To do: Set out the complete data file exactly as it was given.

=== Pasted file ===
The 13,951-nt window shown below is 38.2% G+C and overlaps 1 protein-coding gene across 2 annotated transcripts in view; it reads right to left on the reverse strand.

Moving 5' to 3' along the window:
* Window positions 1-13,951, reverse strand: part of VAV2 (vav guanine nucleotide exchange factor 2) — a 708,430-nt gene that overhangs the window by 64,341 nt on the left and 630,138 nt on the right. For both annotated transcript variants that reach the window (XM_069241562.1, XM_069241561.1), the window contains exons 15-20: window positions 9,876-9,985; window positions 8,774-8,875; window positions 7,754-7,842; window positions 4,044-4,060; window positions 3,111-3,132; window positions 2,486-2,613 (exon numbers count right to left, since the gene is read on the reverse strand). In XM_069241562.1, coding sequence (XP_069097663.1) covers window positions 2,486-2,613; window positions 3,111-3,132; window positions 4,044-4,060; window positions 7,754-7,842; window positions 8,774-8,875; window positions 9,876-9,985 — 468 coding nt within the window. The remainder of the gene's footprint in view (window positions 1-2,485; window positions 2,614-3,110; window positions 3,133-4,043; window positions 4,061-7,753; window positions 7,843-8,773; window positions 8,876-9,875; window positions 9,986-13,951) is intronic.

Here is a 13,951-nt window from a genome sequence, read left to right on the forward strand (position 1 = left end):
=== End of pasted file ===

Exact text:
The 13,951-nt window shown below is 38.2% G+C and overlaps 1 protein-coding gene across 2 annotated transcripts in view; it reads right to left on the reverse strand.

Moving 5' to 3' along the window:
* Window positions 1-13,951, reverse strand: part of VAV2 (vav guanine nucleotide exchange factor 2) — a 708,430-nt gene that overhangs the window by 64,341 nt on the left and 630,138 nt on the right. For both annotated transcript variants that reach the window (XM_069241562.1, XM_069241561.1), the window contains exons 15-20: window positions 9,876-9,985; window positions 8,774-8,875; window positions 7,754-7,842; window positions 4,044-4,060; window positions 3,111-3,132; window positions 2,486-2,613 (exon numbers count right to left, since the gene is read on the reverse strand). In XM_069241562.1, coding sequence (XP_069097663.1) covers window positions 2,486-2,613; window positions 3,111-3,132; window positions 4,044-4,060; window positions 7,754-7,842; window positions 8,774-8,875; window positions 9,876-9,985 — 468 coding nt within the window. The remainder of the gene's footprint in view (window positions 1-2,485; window positions 2,614-3,110; window positions 3,133-4,043; window positions 4,061-7,753; window positions 7,843-8,773; window positions 8,876-9,875; window positions 9,986-13,951) is intronic.

Here is a 13,951-nt window from a genome sequence, read left to right on the forward strand (position 1 = left end):